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Gang Culture

Volume 405: debated on Thursday 22 May 2003

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4.

What assessment has been made of the link between drug abuse and gang culture. [114221]

The Parliamentary Under-Secretary of State for the Home Department
(Mr. Bob Ainsworth)

Research in Manchester last year, funded by the Home Office and undertaken as part of the targeted police initiative, suggested that drug-related offending was only one element of a patchwork of violent and non-violent crimes committed by gangs.

May I raise with Ministers the appalling experiences, ranging from intimidation to serious assault, that my constituents have had with gangs of young men? Gangs regularly break into blocks of flats and inhabit the stairwells specifically to take drugs, and when under the influence of drugs they continue to vandalise the entire estate. Will Ministers make me aware of any work that their Departments are doing to tackle gang behaviour and gang culture? Secondly, will they say whether they are considering any creative solutions, such as attaching youth workers, not just police, to specific schools? Will they fund the measures that work, and give more money for estate and neighbourhood wardens, and for youth services?

My hon. Friend is absolutely right to point out some of the problems. There is, of course, the youth inclusion programme, which is specifically aimed at people who have been involved, or are at risk of getting involved, in crime. Also, there is the positive futures programme, which is being extended to 67 projects across the country. It is designed for, and aimed at, people who are at risk of getting involved with drugs. We must see to it that all those programmes are targeted at the right people, are joined up, deter people from crime and keep them out of gang culture. Where best practice has been learned—as it has in south Manchester because of the size of the problem there—it must be spread to areas just as badly affected.

The Minister may be aware that those who deal with gun crime in London, Operation Trident officers in the Met, say that 99 per cent. of the crimes that they investigate are fuelled by crack cocaine. The Minister may also be aware that, in the past 10 years, the street price of cocaine has dropped by a third, and that of crack by a fifth. There are huge profits to be made. I gather that one 19-year-old owns four properties, bought with the profits of trading crack cocaine.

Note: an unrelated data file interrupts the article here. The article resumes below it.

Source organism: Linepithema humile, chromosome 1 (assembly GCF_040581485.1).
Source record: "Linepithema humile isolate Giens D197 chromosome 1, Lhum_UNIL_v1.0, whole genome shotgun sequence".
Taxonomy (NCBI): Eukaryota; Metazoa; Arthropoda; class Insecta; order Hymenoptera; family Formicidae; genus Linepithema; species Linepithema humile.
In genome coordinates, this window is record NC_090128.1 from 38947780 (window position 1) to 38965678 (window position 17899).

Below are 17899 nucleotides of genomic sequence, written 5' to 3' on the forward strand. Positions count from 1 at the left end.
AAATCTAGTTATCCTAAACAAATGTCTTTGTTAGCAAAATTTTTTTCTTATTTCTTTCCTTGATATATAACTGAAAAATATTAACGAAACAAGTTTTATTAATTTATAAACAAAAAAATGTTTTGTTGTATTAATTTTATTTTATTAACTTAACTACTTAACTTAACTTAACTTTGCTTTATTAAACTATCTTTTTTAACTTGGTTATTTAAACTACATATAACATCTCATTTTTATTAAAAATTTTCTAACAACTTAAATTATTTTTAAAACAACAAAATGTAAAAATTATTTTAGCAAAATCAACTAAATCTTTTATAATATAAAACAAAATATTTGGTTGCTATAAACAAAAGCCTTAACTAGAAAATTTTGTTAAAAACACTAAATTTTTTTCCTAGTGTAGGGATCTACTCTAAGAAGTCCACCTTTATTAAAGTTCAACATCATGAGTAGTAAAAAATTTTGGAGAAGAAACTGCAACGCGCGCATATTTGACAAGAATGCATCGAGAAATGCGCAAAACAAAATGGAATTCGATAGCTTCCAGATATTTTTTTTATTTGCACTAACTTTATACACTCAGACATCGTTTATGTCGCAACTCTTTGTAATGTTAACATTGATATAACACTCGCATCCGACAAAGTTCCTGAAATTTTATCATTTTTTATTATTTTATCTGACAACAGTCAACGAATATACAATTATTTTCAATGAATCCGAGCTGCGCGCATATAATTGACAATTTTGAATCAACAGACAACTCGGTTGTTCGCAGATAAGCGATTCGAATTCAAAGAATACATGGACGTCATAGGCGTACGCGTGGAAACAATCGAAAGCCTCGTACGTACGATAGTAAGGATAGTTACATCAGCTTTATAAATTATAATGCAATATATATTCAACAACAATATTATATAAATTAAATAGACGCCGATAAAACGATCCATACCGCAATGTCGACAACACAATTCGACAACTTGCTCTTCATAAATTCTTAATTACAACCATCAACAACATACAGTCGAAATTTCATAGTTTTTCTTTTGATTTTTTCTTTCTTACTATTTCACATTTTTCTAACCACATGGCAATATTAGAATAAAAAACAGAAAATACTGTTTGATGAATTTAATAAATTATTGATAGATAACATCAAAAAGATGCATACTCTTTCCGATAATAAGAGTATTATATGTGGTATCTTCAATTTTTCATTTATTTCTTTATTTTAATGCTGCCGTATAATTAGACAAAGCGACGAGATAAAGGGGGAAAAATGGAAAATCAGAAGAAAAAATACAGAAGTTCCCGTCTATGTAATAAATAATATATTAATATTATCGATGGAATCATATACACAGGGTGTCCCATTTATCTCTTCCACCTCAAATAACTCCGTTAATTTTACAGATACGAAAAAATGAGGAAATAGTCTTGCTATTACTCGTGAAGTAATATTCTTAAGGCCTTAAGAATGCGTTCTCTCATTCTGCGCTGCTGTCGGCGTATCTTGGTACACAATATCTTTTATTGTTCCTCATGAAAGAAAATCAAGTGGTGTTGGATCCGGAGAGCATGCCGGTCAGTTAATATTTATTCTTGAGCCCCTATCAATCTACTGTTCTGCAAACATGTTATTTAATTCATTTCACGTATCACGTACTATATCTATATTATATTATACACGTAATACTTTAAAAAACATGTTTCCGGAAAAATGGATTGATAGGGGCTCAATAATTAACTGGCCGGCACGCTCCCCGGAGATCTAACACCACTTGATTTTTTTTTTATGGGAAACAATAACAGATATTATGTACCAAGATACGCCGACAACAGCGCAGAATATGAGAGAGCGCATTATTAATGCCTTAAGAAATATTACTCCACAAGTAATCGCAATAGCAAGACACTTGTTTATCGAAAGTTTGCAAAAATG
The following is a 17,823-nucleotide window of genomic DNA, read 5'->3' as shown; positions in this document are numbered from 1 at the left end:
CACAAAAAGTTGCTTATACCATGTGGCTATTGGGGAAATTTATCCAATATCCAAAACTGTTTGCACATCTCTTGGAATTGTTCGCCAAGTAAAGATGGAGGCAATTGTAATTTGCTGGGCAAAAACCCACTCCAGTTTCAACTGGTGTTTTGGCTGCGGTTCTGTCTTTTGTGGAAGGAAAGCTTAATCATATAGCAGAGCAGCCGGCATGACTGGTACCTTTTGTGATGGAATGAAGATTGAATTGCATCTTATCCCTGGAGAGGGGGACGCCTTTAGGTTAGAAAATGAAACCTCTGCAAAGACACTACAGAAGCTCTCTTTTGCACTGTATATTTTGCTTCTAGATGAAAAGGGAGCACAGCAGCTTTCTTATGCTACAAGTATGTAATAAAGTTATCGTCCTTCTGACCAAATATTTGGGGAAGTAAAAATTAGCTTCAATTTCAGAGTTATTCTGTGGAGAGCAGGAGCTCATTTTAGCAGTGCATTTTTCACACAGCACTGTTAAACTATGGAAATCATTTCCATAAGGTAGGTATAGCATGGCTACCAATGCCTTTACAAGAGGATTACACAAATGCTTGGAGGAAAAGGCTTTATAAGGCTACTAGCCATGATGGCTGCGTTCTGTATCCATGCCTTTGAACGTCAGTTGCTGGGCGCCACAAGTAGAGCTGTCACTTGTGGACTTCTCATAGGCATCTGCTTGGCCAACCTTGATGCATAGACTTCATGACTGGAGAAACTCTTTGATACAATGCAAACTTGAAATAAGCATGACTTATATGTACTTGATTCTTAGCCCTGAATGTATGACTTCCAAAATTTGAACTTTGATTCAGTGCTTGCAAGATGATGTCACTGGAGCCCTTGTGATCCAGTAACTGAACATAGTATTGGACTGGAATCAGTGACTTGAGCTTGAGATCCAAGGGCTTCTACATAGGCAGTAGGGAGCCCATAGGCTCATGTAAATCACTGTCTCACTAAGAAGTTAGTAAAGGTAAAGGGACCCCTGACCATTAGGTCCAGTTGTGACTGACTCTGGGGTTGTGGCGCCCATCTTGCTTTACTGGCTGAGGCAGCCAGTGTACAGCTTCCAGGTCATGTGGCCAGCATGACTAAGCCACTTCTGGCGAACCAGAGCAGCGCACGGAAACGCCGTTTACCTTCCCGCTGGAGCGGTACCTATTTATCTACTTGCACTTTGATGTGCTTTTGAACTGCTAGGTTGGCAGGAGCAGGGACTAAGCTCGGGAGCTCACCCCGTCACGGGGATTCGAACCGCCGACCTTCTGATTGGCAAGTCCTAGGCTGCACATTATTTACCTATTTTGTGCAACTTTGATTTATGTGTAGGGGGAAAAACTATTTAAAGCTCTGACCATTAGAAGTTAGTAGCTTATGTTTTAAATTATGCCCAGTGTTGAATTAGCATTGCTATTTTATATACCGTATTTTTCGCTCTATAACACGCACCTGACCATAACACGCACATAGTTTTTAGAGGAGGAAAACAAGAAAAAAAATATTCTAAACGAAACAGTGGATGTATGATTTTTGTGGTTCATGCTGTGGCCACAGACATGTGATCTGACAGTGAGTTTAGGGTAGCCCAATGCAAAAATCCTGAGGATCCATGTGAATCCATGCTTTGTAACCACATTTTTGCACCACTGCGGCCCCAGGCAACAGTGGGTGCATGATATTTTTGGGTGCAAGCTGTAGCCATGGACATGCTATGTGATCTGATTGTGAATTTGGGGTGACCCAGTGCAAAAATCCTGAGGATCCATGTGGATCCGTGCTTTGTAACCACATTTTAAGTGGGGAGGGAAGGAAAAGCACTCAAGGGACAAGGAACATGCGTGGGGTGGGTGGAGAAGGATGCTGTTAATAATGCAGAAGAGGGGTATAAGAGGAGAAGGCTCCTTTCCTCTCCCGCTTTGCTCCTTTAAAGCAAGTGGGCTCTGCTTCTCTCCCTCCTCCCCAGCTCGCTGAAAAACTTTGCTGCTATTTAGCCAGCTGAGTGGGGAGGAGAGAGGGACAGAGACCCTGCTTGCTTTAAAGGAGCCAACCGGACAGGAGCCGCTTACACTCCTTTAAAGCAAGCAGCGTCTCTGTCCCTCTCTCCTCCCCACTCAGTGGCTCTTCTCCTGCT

I have a straightforward question: what policy do the Government have to cut the number of people who are addicted? That is the cause of the market. How will they catch and deal with the people in the gangs that kill at random because the profits make life something that does not count for much?

On the latter point, the police standards unit held a conference in Bradford not long ago, to enable Operation Trident and others dealing with gang culture—and in particular gun culture, which is often associated with crack cocaine—to learn best practice from each other, and so that we could get a more effective police response to the kind of criminality that the hon. Gentleman is talking about.

The national crack plan is there to ensure that we tackle areas in which there is a specific crack problem. As the hon. Gentleman says, crack is a very real problem. It is not as uniform a problem as heroin, but areas that are affected are developing the appropriate treatments. We do not have the breadth of knowledge going back years that we have in dealing with heroin addicts, but crack addiction can be treated. We must ensure that it is treated and that the treatment is available wherever it is needed.